56. The Conference was informed that the Council had confirmed that achieving food security worldwide should be an absolute priority, and that FAO should renew efforts to implement relevant special programmes, particularly in low-income food-deficit countries (LIFDCs). It was agreed that this would entail extra financial provisions. The other special programme unanimously approved was the Emergency Prevention System for Trans-boundary Animal Pests and Diseases (EMPRES). The notion of an accelerated restructuring exercise was also unanimously approved.
57. The policy of decentralization proposed by the Director-General was recognized as giving a new dimension in identifying regional, sub-regional and national needs. Also, the new Department of Technical Cooperation permitted improved relations of cooperation with multilateral and bilateral institutions, the private sector and NGOs. The new Department for Sustainable Development also received unanimous support.
58. The Special Adviser to the Director-General/Assistant Director-General for Environment and Sustainable Development reported on the action taken by the Director-General for the implementation of the decisions of the 106th Session of the Council. He emphasized that the broad scope of these decisions implied a series of stages which would extend beyond the present biennium and involve the preparation and implementation of the Programme of Work and Budget 1996-97.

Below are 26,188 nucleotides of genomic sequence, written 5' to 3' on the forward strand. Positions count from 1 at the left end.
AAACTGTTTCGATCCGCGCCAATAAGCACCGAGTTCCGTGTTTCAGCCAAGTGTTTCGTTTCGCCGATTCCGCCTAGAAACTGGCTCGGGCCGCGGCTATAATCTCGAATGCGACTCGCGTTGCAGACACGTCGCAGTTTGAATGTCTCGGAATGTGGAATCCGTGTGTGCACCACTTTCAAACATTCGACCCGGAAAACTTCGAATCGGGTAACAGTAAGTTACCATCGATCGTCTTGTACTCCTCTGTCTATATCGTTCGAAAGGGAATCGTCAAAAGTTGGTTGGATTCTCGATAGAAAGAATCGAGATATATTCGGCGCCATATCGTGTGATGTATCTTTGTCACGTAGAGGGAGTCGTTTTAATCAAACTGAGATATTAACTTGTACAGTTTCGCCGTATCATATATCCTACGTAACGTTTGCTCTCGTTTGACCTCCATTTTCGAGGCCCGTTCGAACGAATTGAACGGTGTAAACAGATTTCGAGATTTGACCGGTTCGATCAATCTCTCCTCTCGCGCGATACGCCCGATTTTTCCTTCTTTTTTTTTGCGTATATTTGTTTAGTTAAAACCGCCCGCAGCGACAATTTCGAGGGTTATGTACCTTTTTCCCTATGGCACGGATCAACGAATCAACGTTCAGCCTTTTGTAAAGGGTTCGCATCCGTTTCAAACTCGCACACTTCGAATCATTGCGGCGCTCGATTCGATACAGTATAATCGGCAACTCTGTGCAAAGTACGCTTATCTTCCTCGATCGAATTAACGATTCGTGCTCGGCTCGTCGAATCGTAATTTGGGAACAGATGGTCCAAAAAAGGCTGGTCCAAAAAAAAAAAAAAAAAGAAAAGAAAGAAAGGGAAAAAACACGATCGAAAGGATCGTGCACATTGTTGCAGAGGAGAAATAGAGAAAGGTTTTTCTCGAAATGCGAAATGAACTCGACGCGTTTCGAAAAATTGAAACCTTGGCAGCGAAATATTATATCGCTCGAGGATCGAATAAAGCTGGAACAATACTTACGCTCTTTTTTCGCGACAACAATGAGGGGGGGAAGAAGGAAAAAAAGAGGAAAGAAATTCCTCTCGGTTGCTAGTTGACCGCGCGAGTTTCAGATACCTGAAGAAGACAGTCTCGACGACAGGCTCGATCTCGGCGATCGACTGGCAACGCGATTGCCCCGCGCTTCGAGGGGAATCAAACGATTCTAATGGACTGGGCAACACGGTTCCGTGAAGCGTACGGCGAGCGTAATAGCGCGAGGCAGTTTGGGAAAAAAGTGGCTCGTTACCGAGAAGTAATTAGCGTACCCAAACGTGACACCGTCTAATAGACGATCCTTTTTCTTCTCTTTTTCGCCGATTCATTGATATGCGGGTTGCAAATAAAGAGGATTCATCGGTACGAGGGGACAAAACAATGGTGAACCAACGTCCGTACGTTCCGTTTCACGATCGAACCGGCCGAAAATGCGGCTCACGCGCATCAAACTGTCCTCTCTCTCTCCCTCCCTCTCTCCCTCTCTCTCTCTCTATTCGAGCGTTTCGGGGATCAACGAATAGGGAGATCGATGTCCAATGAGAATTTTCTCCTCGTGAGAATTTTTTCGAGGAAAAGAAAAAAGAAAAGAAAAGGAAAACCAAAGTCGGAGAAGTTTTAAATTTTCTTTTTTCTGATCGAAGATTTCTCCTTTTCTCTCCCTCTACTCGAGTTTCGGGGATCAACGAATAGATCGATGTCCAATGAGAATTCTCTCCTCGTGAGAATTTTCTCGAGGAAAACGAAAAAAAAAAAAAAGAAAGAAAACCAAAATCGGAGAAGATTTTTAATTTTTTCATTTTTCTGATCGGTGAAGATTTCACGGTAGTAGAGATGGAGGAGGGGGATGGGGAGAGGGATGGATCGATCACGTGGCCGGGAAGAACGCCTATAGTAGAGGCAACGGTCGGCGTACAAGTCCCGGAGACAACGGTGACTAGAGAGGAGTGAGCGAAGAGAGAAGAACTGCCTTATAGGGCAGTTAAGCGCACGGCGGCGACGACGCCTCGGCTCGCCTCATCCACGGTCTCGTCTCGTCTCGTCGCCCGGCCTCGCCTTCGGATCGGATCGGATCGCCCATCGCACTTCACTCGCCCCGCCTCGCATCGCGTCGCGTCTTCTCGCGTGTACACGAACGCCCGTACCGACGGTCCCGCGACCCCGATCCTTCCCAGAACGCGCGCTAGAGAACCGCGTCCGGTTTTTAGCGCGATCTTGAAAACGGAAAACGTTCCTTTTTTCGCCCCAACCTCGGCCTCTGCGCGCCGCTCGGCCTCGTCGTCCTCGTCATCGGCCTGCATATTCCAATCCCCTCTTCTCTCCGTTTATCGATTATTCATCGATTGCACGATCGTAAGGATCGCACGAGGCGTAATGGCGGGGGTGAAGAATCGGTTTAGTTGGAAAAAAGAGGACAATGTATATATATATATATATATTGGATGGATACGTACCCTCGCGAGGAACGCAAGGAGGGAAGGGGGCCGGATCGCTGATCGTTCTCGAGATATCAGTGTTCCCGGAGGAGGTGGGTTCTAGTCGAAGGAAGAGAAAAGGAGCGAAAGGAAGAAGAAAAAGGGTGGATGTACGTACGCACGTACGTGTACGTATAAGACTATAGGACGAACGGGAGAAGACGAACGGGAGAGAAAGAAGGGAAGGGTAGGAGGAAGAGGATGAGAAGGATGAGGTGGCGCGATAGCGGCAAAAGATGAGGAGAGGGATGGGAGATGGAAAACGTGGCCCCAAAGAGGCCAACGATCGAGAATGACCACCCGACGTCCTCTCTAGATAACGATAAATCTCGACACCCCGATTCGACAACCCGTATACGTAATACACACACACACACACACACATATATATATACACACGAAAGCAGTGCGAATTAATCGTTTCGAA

59. As regarded decentralization, Member Nations were consulted by the Director-General on their priorities so as to ensure that the multidisciplinary teams established in the Regional and Sub-regional Offices would include expertise specially related to regional and sub-regional requirements. Member Nations were also being consulted with a view to reaching a consensus on the location of the sub-regional offices for North Africa and for Eastern and Southern Africa. As regarded the FAO country offices, an audit of their activities was conducted at the request of the Director-General with a view to further improving their performance. The Organization's rules and procedures were being adjusted concurrently to enable the recruitment of National Programme Officers (NPOS).
60. The restructuring of Headquarters had now entered the phase of redeployment and redefinition of posts, particularly within the new Department of Technical Cooperation and the Department of Sustainable Development. This phase was almost completed, and would be followed by a series of staff transfers and new recruitment.
61. It was further reported that the new Special Programmes for LIFDCS and EMPRESS had completed their planning and programming phases, and were now proceeding with the launching of field missions at country and sub-regional levels. These concerned the identification of pilot projects to enhance local food production in LIFDCs, as well as a series of measures for the prevention and monitoring of locust infestations, and the control and eradication of rinderpest.